If you like to dive deep into history and culture as a part of the travel experience, then there is program that may be perfect for you – the U.S. National Heritage Areas and Corridors.
There are 49 different Heritage Areas across the country, although most are clustered in the eastern half of the United States.
They are not parks, although the U.S. National Park Service does play a significant advisory role in administering them. Each is run by either state governments, or non-profits, or private corporations.
The first one was designated in 1984 – the Illinois and Michigan Canal National Heritage Area. The Areas each highlight a combination of local history, culture, natural resources, conservation efforts, recreation, and sustainable economic development.
It’s so easy to travel through a region and not even realize how many interesting things there are to see around you. I’m not sure why this Heritage Area program is not better known, but here are a few of them to hopefully inspire your travel planning….
Silos and Smokestacks (Iowa)
I’ve always liked the title of this Heritage Area – Silos and Smokestacks – that helps us understand those corn and soybean fields that we drive through, but perhaps don’t really appreciate.
“The heritage of America’s agricultural revolution still exists but it needs preservation and interpretation. American agriculture is one of the primary sources of this country’s wealth and world leadership. Our challenge is to convey the breadth and scope of this story in a compelling, meaningful way.”
There are plenty of travel ideas and itineraries, including farms, wineries, art galleries, scenic drives, local fairs, historic sites, museums, parks/nature centers, even things that tractor fanatics might enjoy.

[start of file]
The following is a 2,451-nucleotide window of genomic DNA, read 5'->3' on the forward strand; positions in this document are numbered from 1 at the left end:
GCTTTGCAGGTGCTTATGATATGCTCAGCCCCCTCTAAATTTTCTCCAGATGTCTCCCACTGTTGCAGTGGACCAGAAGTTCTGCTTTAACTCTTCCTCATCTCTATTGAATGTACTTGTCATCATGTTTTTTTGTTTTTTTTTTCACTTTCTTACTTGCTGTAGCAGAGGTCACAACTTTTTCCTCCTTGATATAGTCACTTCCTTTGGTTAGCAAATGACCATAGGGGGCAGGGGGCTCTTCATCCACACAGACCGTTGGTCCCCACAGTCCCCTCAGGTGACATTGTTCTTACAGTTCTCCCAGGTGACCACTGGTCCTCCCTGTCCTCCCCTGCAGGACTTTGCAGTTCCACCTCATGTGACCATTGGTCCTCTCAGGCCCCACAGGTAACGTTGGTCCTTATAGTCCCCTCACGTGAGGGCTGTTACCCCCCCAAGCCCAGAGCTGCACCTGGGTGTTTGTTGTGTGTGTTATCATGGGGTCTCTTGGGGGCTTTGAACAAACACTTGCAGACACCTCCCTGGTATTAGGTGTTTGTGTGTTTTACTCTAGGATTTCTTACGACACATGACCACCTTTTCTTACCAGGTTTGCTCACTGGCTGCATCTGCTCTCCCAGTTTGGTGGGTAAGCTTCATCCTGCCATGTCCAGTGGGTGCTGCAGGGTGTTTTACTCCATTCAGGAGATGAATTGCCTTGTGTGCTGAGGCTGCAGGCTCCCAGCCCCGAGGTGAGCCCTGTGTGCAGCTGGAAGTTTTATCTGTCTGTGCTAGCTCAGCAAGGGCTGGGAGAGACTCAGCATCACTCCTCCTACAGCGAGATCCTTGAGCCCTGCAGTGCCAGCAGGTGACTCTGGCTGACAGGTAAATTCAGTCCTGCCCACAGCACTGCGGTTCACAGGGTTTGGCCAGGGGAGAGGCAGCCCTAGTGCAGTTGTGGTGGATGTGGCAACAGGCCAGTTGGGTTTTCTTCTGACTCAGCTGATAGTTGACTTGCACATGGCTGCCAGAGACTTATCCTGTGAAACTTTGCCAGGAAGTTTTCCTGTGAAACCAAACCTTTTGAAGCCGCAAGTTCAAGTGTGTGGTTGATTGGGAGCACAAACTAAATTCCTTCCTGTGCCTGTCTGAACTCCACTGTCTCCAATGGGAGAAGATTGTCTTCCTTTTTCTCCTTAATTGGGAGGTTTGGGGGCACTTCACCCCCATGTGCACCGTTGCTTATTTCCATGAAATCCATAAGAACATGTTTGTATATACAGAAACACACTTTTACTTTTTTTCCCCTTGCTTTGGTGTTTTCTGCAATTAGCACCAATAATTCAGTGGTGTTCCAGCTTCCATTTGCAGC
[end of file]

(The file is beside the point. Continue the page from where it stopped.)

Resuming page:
Journey Through Hallowed Ground (MD, PA, VA, WV)
This is an ambitious multi-state non-profit program that attempts to capture American history between Gettysburg, Pennsylvania to the north all the way down to Thomas Jefferson’s Monticello in Charlottesville, Virginia.
This encompasses both the American Revolution and the American Civil War, of course, so there is a LOT to discover. The Journey Through Hallowed Ground itineraries include African-American heritage, U.S. Presidents, scenic loops, and places of tremendous natural beauty.
They call it “400 years on one tank of gas” but it would take me days, and a lot of tanks of gas, to see it all.
Gullah Geechee Cultural Heritage Corridor (FL, GA, NC, SC)
This is a BIG, long heritage corridor that also stretches across multiple states….
The Gullah Geechee Cultural Heritage Corridor extends from Pender County, NC, to St. Johns County, FL, and extends 30 miles inland. It covers more than 12,000 square miles and 27 counties and includes coastal communities in North Carolina, South Carolina, Georgia and Florida.”
We’ve posted in the past about the unique Gullah Geechee culture that sprang from slaves who were forcibly brought to this region from western and central Africa. Their food, music, customs, and language dialect were all preserved for centuries, because many of their communities were very isolated.
The challenge today is to help visitors appreciate what is left of the culture without overwhelming and destroying it.
Bonus! The Americana Music Triangle
This is not one of the designated Heritage Areas, but I really like the idea of exploring musical heritage across multiple states, from Nashville all the way down to New Orleans. A large part of it encompasses one of my favorite places, the Mississippi Delta.
The Americana Music Triangle driving routes and exploration suggestions are an attempt to answer the question, “How is it that here, in the tiny triangle between Nashville, Memphis and New Orleans, nine distinct genres of music came to life?”
I also talked about regional travel and tourism programs like these (along with some other “inside baseball” tourism industry topics) on a recent Passport Travel Marketing & PR podcast….
Have you been to any of the National Heritage Areas or Corridors? Are there any on your bucket list? Let us know down in the comments!
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